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Bone fractures: symptoms, diagnosis and treatment.

Bone fractures: symptoms, diagnosis and treatment.

A bone fracture is a break, crack, or chip in a bone. It can range from a thin crack to a complete break. Fractures can occur in any bone in the body, but are most common in the wrist, arm, and ankle.

Signs and Symptoms

Signs and symptoms may vary depending on the location and severity of the fracture, but can include:

  • Pain, especially when trying to move the injured area

  • Swelling and bruising

  • Deformity of the injured area

  • Loss of range of motion

  • Tenderness

  • Difficulty using the injured area

  • Stiffness


Bone fractures can be caused by a variety of factors, such as:

  • Trauma or injury, such as a fall or car accident

  • Osteoporosis, a condition that causes bones to become weak and brittle

  • Bone tumors, which can weaken the bone

  • Overuse, such as repetitive stress on a joint

  • Certain medical conditions, such as cancer or arthritis

Risk Factors

Risk factors for bone fractures can include:

  • Age – as people age, their bones become weaker and more prone to fracture

  • Certain activities – such as contact sports or extreme sports

  • Osteoporosis

  • Certain medical conditions, such as cancer or arthritis

  • Weak or brittle bones

  • Vitamin D deficiency

  • Poor nutrition

  • Certain medications


There are several steps you can take to lower your risk of developing a bone fracture. These include:

  • Eating a balanced diet with adequate amounts of calcium and vitamin D

  • Exercising regularly to strengthen bones

  • Avoiding smoking and excessive alcohol consumption

  • Wearing protective gear when participating in contact sports or extreme sports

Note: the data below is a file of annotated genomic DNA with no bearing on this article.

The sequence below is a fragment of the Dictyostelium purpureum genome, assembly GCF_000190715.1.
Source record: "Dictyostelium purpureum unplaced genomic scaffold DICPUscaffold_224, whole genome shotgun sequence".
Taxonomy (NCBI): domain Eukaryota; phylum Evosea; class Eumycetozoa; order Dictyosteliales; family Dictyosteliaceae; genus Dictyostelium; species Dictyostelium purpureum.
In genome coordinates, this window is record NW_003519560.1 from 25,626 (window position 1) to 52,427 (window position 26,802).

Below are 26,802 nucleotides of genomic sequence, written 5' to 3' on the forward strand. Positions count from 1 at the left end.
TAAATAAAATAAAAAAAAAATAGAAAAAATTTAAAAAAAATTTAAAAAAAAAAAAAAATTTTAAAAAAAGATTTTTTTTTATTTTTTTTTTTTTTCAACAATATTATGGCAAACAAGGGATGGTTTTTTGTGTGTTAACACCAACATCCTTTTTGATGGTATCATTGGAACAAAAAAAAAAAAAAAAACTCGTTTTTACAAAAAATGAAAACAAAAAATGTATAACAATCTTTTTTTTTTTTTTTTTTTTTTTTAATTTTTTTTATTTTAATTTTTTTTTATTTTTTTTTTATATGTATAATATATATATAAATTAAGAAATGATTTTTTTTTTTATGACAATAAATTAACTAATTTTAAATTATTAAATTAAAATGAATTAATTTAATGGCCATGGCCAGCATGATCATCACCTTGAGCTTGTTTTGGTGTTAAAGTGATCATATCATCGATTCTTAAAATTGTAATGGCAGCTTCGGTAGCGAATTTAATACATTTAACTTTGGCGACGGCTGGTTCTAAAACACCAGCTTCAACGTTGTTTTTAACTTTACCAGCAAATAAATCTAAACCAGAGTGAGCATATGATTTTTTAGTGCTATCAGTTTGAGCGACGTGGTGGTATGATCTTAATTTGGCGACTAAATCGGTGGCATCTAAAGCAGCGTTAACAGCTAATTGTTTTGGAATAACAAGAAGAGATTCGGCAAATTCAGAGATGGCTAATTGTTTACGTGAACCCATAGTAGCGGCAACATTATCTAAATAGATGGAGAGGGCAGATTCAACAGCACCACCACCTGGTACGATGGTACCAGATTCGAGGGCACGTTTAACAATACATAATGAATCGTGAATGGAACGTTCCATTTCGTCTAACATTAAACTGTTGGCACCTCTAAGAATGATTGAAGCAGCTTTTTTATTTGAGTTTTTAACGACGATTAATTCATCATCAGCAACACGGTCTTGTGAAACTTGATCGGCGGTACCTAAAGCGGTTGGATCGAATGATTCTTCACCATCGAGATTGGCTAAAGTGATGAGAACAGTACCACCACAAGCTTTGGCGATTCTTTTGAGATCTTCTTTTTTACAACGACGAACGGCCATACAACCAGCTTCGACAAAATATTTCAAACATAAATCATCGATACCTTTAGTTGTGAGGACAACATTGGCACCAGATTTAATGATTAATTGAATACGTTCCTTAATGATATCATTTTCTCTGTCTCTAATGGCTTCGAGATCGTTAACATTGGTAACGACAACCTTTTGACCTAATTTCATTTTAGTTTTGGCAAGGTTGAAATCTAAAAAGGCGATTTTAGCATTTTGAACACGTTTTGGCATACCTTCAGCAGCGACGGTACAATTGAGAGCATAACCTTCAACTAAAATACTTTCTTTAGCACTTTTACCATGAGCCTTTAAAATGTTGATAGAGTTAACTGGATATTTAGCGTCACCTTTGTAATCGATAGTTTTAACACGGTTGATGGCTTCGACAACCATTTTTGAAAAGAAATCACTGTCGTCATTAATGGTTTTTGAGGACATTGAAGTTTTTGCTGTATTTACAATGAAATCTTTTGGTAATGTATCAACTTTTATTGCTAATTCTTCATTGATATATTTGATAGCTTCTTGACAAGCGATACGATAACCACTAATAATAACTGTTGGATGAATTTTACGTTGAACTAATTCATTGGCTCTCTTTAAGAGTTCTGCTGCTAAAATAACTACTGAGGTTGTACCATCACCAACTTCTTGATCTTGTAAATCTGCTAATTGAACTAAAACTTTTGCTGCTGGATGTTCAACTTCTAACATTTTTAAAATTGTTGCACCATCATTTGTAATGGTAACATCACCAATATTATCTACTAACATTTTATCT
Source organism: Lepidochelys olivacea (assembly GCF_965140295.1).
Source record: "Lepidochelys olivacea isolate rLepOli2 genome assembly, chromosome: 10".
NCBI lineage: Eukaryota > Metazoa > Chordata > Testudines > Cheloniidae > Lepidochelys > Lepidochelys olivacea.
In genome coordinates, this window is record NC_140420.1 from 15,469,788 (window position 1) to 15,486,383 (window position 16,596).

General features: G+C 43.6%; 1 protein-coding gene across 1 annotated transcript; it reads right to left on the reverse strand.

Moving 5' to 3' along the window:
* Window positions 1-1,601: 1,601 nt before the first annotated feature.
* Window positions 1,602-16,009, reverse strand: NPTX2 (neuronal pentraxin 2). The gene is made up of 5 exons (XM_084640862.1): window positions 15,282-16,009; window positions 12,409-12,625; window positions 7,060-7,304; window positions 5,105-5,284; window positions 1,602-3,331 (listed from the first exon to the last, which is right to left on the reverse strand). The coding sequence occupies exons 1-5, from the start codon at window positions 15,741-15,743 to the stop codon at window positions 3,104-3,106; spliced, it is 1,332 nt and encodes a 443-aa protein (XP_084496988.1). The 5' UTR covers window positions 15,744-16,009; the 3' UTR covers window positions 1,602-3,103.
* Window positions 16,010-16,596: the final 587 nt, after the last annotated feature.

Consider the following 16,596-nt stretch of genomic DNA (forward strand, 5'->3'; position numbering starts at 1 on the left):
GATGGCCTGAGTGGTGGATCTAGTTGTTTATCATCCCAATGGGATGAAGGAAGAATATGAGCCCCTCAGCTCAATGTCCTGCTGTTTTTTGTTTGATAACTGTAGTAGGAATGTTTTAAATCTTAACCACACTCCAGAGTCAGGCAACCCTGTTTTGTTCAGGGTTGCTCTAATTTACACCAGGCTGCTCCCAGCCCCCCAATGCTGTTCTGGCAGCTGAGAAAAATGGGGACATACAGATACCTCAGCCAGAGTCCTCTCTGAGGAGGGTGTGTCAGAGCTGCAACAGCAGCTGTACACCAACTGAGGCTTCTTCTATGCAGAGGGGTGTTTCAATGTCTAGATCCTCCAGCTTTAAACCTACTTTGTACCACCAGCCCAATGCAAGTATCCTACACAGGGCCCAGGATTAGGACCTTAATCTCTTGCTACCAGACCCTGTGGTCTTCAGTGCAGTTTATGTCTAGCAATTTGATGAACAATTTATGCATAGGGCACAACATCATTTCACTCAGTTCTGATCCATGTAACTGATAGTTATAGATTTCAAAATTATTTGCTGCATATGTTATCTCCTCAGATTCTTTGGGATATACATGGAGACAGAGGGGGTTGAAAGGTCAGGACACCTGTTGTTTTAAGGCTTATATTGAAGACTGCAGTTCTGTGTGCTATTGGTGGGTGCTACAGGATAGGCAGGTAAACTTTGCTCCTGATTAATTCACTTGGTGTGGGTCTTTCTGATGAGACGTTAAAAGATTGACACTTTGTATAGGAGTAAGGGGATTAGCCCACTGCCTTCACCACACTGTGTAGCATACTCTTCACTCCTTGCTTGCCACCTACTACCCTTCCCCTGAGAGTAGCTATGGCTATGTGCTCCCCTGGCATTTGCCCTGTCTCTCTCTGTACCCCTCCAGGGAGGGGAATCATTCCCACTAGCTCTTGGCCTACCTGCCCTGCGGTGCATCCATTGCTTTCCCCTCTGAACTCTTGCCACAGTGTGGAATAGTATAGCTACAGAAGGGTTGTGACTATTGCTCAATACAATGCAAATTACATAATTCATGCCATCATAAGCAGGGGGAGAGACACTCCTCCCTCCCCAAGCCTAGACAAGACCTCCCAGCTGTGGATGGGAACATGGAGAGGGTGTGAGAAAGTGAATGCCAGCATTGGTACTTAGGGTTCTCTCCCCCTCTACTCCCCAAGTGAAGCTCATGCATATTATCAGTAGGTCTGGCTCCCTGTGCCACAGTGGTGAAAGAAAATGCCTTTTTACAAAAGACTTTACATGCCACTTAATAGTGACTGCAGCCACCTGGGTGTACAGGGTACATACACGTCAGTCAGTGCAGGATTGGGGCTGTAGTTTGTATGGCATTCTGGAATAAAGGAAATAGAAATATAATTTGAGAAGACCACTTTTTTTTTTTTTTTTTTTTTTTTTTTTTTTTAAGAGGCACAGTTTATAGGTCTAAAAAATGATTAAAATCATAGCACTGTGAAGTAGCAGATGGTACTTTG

• Taking measures to prevent falls, such as using handrails and installing grab bars in the bathroom


Your doctor will perform a physical examination and ask questions about your medical history to diagnose a bone fracture. Imaging tests, such as X-rays, CT scans, and MRIs may also be used to confirm the diagnosis.


Treatment for a bone fracture may vary depending on the type and location of the fracture.

Common treatments include:

  • Splinting or casting – to immobilize the area

  • Medication – to reduce pain and inflammation

  • Surgery – to repair fractured bones

  • Physical therapy – to help restore strength and mobility

Coping and Support

The recovery process for a bone fracture can be a difficult and painful one. It is important to take the necessary steps to ensure a full recovery, such as following your doctor’s instructions, taking medication as prescribed, and attending physical therapy sessions. Additionally, it can be helpful to speak with family and friends for emotional support.


Complications from a bone fracture can include:

  • Infection

  • Delayed healing

  • Nerve or blood vessel damage

  • Chronic pain

  • Loss of function

Living with Bone Fractures

It is important to take the necessary steps to protect your bones and reduce your risk of fractures. This includes eating a healthy diet, exercising regularly, and avoiding activities that can lead to falls or other trauma. Additionally, it is important to speak with your doctor about any medications or medical conditions that could increase your risk of fractures. With the right care and lifestyle modifications, you can reduce your risk of bone fractures and maintain a healthy lifestyle.


Bone fractures are a common injury that can range from mild to severe. It is important to recognize the signs and symptoms of a bone fracture and seek medical attention immediately. With the right diagnosis and treatment, most bone fractures can heal properly and without complications. Furthermore, it is important to take preventive measures to reduce your risk of fractures and ensure a full recovery.